Blaming Colombia for America’s excessive drug habit

If you have a drug problem, blaming the producer of the ingredients of that drug is clearly a cop-out and no step on the road to recovery. Nevertheless, that’s exactly what the US government insist on doing, with disastrous consequences.

In a recently published article, the Washington Post cited a State Department report in which Colombia’s recent increase in coca cultivation was seen as a cause of the rise in cocaine use in the United States.

I thought this was rather odd, considering Colombia — like entire Latin America — painfully suffers the evident and deadly consequences of an evidently failing foreign intervention to solve what essentially are domestic issues; extraordinary levels of drug abuse and the lack of adequate public services to effectively curb the upward trend.

I’ve never been to the United States, so I couldn’t possibly explain why Americans love drugs so much, but outside the US border it is common knowledge that Americans are the most drugged up people in the world.

America’s insane drug consumption

It’s not just Colombian cocaine Americans love so much. According to the outdated government statistics, US citizens will pop, smoke, drink and snort pretty much anything at hand, unlike any other country on earth, resulting in exceptional exceptional high levels of drug use and drug-related deaths compared to any other developed countries.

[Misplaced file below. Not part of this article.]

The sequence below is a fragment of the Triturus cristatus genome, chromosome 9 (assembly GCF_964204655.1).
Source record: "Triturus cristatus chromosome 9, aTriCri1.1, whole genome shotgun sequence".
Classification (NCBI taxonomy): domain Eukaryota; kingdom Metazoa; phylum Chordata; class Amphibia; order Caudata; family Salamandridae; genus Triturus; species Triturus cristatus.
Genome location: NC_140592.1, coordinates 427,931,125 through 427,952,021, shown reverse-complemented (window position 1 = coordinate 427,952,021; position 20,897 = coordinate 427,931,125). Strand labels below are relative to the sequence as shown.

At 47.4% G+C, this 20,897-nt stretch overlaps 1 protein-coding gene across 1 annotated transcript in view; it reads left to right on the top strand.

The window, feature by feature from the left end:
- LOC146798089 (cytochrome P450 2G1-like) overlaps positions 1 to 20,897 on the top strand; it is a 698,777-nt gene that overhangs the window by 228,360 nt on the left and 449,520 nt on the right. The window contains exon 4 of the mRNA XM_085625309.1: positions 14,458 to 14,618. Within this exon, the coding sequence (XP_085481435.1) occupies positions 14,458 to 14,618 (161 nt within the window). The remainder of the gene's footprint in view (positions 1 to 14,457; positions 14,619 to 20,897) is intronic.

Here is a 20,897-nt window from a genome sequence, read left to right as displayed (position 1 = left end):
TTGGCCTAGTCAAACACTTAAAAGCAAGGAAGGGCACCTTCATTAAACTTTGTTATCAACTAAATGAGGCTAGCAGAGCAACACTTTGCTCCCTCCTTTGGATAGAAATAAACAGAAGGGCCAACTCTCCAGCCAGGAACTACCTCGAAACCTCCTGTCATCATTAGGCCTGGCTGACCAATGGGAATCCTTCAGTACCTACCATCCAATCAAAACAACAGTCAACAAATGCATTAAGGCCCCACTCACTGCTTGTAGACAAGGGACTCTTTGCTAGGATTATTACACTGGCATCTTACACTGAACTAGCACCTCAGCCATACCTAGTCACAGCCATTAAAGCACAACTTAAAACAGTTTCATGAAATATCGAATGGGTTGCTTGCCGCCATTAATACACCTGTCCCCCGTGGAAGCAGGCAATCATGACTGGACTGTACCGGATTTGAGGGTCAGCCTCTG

According to the US National Institute on Drug Abuse, which hasn’t surveyed drug use since 2013, 54.5 million Americans used illicit drugs over the past month. Another 22.4 million used legal sedatives. In other words, 23.7% of Americans got high either legally or illegally last month.

From 2000 to 2014, nearly half a million Americans died from drug overdoses, the Center for Disease Control and Prevention said in 2015.

According to the CDC in 2011 already, “more Americans now die from painkillers than from heroin and cocaine combined.”

When it comes to cocaine, Colombia’s famous export product, consumption prevalence among Americans is the highest in the world, according to the United Nations Office on Drugs and Crime (UNODC).

Approximately 3.2% of the population has used cocaine in his or her life, the UNODC said in its latest global survey. That would be more than 10 million Americans and three times the rate in Colombia, where a gram of coke costs $5 if much.